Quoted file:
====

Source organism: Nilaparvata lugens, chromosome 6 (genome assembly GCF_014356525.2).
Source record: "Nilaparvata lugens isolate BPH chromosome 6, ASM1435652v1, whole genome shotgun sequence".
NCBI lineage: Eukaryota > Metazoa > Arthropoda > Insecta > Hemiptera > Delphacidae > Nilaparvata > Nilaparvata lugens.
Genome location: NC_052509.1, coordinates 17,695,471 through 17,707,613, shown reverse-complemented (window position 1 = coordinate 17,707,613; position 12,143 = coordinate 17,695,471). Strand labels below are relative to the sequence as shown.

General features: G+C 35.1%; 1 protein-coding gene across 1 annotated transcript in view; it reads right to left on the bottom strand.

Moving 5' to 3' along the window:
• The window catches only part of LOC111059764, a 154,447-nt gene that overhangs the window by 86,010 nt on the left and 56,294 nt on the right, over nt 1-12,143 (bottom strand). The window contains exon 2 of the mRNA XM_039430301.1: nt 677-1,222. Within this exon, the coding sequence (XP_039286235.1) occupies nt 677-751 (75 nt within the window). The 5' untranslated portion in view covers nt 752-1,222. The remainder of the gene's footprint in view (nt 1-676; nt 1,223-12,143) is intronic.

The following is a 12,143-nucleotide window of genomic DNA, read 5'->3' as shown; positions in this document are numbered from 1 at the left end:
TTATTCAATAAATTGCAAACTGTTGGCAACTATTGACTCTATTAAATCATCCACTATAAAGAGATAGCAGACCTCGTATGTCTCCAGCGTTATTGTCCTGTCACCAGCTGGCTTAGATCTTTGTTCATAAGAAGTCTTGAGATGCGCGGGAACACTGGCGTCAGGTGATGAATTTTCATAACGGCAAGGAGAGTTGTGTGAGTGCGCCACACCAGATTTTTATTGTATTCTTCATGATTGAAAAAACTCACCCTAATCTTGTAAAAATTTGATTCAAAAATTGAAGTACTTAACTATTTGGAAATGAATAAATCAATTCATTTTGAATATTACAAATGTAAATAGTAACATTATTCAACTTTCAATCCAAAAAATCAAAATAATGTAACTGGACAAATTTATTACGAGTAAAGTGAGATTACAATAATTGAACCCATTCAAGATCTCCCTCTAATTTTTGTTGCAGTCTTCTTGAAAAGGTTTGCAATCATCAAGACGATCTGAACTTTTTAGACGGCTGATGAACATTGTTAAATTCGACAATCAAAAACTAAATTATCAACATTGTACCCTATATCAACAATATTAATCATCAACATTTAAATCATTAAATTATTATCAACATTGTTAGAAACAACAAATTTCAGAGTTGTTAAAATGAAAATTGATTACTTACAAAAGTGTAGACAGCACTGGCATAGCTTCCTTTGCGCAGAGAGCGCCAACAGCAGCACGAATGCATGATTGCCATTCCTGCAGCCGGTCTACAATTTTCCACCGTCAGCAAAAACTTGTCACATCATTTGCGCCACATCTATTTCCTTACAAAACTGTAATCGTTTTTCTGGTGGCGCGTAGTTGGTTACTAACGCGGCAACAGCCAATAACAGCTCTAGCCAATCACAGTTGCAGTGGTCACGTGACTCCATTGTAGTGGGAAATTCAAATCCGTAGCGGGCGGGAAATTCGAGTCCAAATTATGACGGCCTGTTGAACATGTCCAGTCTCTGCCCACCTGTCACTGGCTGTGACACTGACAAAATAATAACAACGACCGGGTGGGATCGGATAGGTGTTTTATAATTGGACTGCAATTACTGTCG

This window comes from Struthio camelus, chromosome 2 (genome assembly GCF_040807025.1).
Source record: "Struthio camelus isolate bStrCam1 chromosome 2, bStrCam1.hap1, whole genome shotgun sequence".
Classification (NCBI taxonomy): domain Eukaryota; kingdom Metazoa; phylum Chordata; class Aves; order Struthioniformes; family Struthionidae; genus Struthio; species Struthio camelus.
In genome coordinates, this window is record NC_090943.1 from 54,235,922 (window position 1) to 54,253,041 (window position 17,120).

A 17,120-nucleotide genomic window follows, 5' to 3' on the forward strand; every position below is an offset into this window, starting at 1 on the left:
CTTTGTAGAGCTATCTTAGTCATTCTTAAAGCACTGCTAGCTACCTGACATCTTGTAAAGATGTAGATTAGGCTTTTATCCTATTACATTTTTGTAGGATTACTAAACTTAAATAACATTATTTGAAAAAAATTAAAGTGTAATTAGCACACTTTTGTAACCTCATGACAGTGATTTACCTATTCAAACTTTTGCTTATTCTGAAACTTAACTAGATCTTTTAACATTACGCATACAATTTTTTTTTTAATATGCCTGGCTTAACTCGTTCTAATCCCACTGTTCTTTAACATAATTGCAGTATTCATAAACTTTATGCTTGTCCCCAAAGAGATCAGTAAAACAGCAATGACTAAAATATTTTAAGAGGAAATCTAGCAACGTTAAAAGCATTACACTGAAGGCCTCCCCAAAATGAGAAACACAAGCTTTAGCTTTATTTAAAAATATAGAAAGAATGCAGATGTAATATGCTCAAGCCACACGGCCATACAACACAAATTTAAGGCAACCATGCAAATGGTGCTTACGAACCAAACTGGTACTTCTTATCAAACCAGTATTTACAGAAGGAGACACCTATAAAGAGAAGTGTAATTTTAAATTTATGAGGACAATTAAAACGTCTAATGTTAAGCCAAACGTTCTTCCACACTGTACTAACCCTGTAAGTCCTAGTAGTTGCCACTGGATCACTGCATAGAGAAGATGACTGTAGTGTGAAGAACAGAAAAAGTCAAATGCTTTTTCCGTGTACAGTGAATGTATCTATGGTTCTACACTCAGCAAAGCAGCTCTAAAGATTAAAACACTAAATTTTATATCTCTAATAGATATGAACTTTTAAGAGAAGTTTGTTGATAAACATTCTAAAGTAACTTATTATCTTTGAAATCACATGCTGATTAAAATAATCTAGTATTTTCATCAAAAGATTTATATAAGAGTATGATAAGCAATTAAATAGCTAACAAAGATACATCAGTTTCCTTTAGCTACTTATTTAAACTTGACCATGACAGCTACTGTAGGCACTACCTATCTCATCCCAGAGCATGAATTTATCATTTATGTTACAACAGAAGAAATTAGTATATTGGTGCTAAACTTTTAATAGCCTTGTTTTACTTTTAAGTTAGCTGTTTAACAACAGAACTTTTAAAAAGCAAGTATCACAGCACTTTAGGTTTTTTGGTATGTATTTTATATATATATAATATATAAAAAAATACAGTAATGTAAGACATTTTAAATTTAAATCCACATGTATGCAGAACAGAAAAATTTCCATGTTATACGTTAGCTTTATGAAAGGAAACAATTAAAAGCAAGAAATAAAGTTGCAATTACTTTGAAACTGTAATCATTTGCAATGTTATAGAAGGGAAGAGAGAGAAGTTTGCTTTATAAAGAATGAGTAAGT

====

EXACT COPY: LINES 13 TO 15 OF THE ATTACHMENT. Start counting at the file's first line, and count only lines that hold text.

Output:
In genome coordinates, this window is record NC_090943.1 from 54,235,922 (window position 1) to 54,253,041 (window position 17,120).

A 17,120-nucleotide genomic window follows, 5' to 3' on the forward strand; every position below is an offset into this window, starting at 1 on the left:
CTTTGTAGAGCTATCTTAGTCATTCTTAAAGCACTGCTAGCTACCTGACATCTTGTAAAGATGTAGATTAGGCTTTTATCCTATTACATTTTTGTAGGATTACTAAACTTAAATAACATTATTTGAAAAAAATTAAAGTGTAATTAGCACACTTTTGTAACCTCATGACAGTGATTTACCTATTCAAACTTTTGCTTATTCTGAAACTTAACTAGATCTTTTAACATTACGCATACAATTTTTTTTTTAATATGCCTGGCTTAACTCGTTCTAATCCCACTGTTCTTTAACATAATTGCAGTATTCATAAACTTTATGCTTGTCCCCAAAGAGATCAGTAAAACAGCAATGACTAAAATATTTTAAGAGGAAATCTAGCAACGTTAAAAGCATTACACTGAAGGCCTCCCCAAAATGAGAAACACAAGCTTTAGCTTTATTTAAAAATATAGAAAGAATGCAGATGTAATATGCTCAAGCCACACGGCCATACAACACAAATTTAAGGCAACCATGCAAATGGTGCTTACGAACCAAACTGGTACTTCTTATCAAACCAGTATTTACAGAAGGAGACACCTATAAAGAGAAGTGTAATTTTAAATTTATGAGGACAATTAAAACGTCTAATGTTAAGCCAAACGTTCTTCCACACTGTACTAACCCTGTAAGTCCTAGTAGTTGCCACTGGATCACTGCATAGAGAAGATGACTGTAGTGTGAAGAACAGAAAAAGTCAAATGCTTTTTCCGTGTACAGTGAATGTATCTATGGTTCTACACTCAGCAAAGCAGCTCTAAAGATTAAAACACTAAATTTTATATCTCTAATAGATATGAACTTTTAAGAGAAGTTTGTTGATAAACATTCTAAAGTAACTTATTATCTTTGAAATCACATGCTGATTAAAATAATCTAGTATTTTCATCAAAAGATTTATATAAGAGTATGATAAGCAATTAAATAGCTAACAAAGATACATCAGTTTCCTTTAGCTACTTATTTAAACTTGACCATGACAGCTACTGTAGGCACTACCTATCTCATCCCAGAGCATGAATTTATCATTTATGTTACAACAGAAGAAATTAGTATATTGGTGCTAAACTTTTAATAGCCTTGTTTTACTTTTAAGTTAGCTGTTTAACAACAGAACTTTTAAAAAGCAAGTATCACAGCACTTTAGGTTTTTTGGTATGTATTTTATATATATATAATATATAAAAAAATACAGTAATGTAAGACATTTTAAATTTAAATCCACATGTATGCAGAACAGAAAAATTTCCATGTTATACGTTAGCTTTATGAAAGGAAACAATTAAAAGCAAGAAATAAAGTTGCAATTACTTTGAAACTGTAATCATTTGCAATGTTATAGAAGGGAAGAGAGAGAAGTTTGCTTTATAAAGAATGAGTAAGT